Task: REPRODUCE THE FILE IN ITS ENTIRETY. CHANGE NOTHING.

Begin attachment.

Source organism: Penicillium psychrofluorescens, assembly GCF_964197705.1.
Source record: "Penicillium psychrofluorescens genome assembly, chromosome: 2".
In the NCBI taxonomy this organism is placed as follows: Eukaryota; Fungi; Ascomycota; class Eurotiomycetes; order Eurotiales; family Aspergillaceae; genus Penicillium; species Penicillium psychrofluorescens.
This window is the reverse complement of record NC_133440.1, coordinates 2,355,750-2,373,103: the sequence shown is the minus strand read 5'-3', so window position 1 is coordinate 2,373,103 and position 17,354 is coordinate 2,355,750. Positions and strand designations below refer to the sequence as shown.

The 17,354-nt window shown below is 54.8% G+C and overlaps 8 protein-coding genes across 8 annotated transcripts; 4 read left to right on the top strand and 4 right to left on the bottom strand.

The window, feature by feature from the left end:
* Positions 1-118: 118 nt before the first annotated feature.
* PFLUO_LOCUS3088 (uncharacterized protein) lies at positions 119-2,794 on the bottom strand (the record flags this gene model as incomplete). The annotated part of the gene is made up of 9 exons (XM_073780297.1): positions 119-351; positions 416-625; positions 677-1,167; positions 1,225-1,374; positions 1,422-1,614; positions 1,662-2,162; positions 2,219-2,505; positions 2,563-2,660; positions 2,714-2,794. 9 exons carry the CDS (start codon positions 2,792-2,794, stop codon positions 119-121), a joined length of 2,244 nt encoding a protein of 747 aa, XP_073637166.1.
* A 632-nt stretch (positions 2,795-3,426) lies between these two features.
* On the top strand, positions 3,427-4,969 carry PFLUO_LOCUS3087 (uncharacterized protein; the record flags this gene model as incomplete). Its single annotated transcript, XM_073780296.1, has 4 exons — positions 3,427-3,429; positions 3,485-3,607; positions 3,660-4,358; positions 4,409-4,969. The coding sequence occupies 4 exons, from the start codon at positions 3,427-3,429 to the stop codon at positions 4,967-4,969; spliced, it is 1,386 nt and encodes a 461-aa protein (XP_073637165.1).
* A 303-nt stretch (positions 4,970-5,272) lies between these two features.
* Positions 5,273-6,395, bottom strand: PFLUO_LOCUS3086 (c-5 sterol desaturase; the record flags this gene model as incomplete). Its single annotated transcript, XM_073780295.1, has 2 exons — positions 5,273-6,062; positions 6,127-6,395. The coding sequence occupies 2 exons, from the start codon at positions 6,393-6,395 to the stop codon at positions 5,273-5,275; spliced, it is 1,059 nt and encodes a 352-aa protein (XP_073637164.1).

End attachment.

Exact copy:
Source organism: Penicillium psychrofluorescens, assembly GCF_964197705.1.
Source record: "Penicillium psychrofluorescens genome assembly, chromosome: 2".
In the NCBI taxonomy this organism is placed as follows: Eukaryota; Fungi; Ascomycota; class Eurotiomycetes; order Eurotiales; family Aspergillaceae; genus Penicillium; species Penicillium psychrofluorescens.
This window is the reverse complement of record NC_133440.1, coordinates 2,355,750-2,373,103: the sequence shown is the minus strand read 5'-3', so window position 1 is coordinate 2,373,103 and position 17,354 is coordinate 2,355,750. Positions and strand designations below refer to the sequence as shown.

The 17,354-nt window shown below is 54.8% G+C and overlaps 8 protein-coding genes across 8 annotated transcripts; 4 read left to right on the top strand and 4 right to left on the bottom strand.

The window, feature by feature from the left end:
* Positions 1-118: 118 nt before the first annotated feature.
* PFLUO_LOCUS3088 (uncharacterized protein) lies at positions 119-2,794 on the bottom strand (the record flags this gene model as incomplete). The annotated part of the gene is made up of 9 exons (XM_073780297.1): positions 119-351; positions 416-625; positions 677-1,167; positions 1,225-1,374; positions 1,422-1,614; positions 1,662-2,162; positions 2,219-2,505; positions 2,563-2,660; positions 2,714-2,794. 9 exons carry the CDS (start codon positions 2,792-2,794, stop codon positions 119-121), a joined length of 2,244 nt encoding a protein of 747 aa, XP_073637166.1.
* A 632-nt stretch (positions 2,795-3,426) lies between these two features.
* On the top strand, positions 3,427-4,969 carry PFLUO_LOCUS3087 (uncharacterized protein; the record flags this gene model as incomplete). Its single annotated transcript, XM_073780296.1, has 4 exons — positions 3,427-3,429; positions 3,485-3,607; positions 3,660-4,358; positions 4,409-4,969. The coding sequence occupies 4 exons, from the start codon at positions 3,427-3,429 to the stop codon at positions 4,967-4,969; spliced, it is 1,386 nt and encodes a 461-aa protein (XP_073637165.1).
* A 303-nt stretch (positions 4,970-5,272) lies between these two features.
* Positions 5,273-6,395, bottom strand: PFLUO_LOCUS3086 (c-5 sterol desaturase; the record flags this gene model as incomplete). Its single annotated transcript, XM_073780295.1, has 2 exons — positions 5,273-6,062; positions 6,127-6,395. The coding sequence occupies 2 exons, from the start codon at positions 6,393-6,395 to the stop codon at positions 5,273-5,275; spliced, it is 1,059 nt and encodes a 352-aa protein (XP_073637164.1).